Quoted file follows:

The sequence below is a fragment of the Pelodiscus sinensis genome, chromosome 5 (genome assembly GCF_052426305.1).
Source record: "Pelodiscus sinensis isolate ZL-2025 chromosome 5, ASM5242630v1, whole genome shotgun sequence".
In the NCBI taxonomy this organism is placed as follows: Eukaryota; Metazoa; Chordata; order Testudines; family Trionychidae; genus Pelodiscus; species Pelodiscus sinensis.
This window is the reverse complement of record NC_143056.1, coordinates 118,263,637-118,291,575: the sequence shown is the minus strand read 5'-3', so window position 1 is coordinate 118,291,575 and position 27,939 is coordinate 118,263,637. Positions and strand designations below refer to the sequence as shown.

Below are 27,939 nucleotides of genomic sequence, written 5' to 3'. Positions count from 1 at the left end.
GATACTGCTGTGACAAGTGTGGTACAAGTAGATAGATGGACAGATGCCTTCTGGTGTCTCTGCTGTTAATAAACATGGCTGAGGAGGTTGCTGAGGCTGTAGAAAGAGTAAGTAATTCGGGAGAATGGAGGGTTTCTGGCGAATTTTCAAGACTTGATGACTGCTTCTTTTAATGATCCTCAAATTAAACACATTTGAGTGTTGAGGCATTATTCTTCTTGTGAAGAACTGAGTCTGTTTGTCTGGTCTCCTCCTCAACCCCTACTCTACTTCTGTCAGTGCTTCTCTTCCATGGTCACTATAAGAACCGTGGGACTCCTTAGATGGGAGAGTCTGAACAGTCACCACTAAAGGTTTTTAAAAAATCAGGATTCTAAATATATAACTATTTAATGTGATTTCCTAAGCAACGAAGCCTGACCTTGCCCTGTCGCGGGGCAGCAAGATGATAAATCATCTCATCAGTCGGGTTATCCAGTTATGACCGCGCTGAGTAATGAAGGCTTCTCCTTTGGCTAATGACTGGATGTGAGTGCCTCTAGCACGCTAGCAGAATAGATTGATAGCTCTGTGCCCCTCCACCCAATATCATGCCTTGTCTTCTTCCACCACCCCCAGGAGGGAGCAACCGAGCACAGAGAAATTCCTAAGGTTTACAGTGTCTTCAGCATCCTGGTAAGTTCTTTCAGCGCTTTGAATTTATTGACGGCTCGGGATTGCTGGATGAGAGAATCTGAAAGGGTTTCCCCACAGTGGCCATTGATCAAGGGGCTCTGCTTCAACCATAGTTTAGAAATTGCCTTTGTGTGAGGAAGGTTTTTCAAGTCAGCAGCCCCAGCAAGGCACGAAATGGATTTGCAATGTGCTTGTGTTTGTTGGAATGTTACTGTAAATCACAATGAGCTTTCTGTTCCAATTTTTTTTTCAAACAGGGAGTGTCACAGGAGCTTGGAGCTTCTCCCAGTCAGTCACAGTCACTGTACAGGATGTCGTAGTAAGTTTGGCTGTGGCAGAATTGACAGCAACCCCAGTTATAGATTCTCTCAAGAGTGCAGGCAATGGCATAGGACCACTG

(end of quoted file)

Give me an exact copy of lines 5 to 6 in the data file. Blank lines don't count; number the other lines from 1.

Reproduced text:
Below are 27,939 nucleotides of genomic sequence, written 5' to 3'. Positions count from 1 at the left end.
GATACTGCTGTGACAAGTGTGGTACAAGTAGATAGATGGACAGATGCCTTCTGGTGTCTCTGCTGTTAATAAACATGGCTGAGGAGGTTGCTGAGGCTGTAGAAAGAGTAAGTAATTCGGGAGAATGGAGGGTTTCTGGCGAATTTTCAAGACTTGATGACTGCTTCTTTTAATGATCCTCAAATTAAACACATTTGAGTGTTGAGGCATTATTCTTCTTGTGAAGAACTGAGTCTGTTTGTCTGGTCTCCTCCTCAACCCCTACTCTACTTCTGTCAGTGCTTCTCTTCCATGGTCACTATAAGAACCGTGGGACTCCTTAGATGGGAGAGTCTGAACAGTCACCACTAAAGGTTTTTAAAAAATCAGGATTCTAAATATATAACTATTTAATGTGATTTCCTAAGCAACGAAGCCTGACCTTGCCCTGTCGCGGGGCAGCAAGATGATAAATCATCTCATCAGTCGGGTTATCCAGTTATGACCGCGCTGAGTAATGAAGGCTTCTCCTTTGGCTAATGACTGGATGTGAGTGCCTCTAGCACGCTAGCAGAATAGATTGATAGCTCTGTGCCCCTCCACCCAATATCATGCCTTGTCTTCTTCCACCACCCCCAGGAGGGAGCAACCGAGCACAGAGAAATTCCTAAGGTTTACAGTGTCTTCAGCATCCTGGTAAGTTCTTTCAGCGCTTTGAATTTATTGACGGCTCGGGATTGCTGGATGAGAGAATCTGAAAGGGTTTCCCCACAGTGGCCATTGATCAAGGGGCTCTGCTTCAACCATAGTTTAGAAATTGCCTTTGTGTGAGGAAGGTTTTTCAAGTCAGCAGCCCCAGCAAGGCACGAAATGGATTTGCAATGTGCTTGTGTTTGTTGGAATGTTACTGTAAATCACAATGAGCTTTCTGTTCCAATTTTTTTTTCAAACAGGGAGTGTCACAGGAGCTTGGAGCTTCTCCCAGTCAGTCACAGTCACTGTACAGGATGTCGTAGTAAGTTTGGCTGTGGCAGAATTGACAGCAACCCCAGTTATAGATTCTCTCAAGAGTGCAGGCAATGGCATAGGACCACTG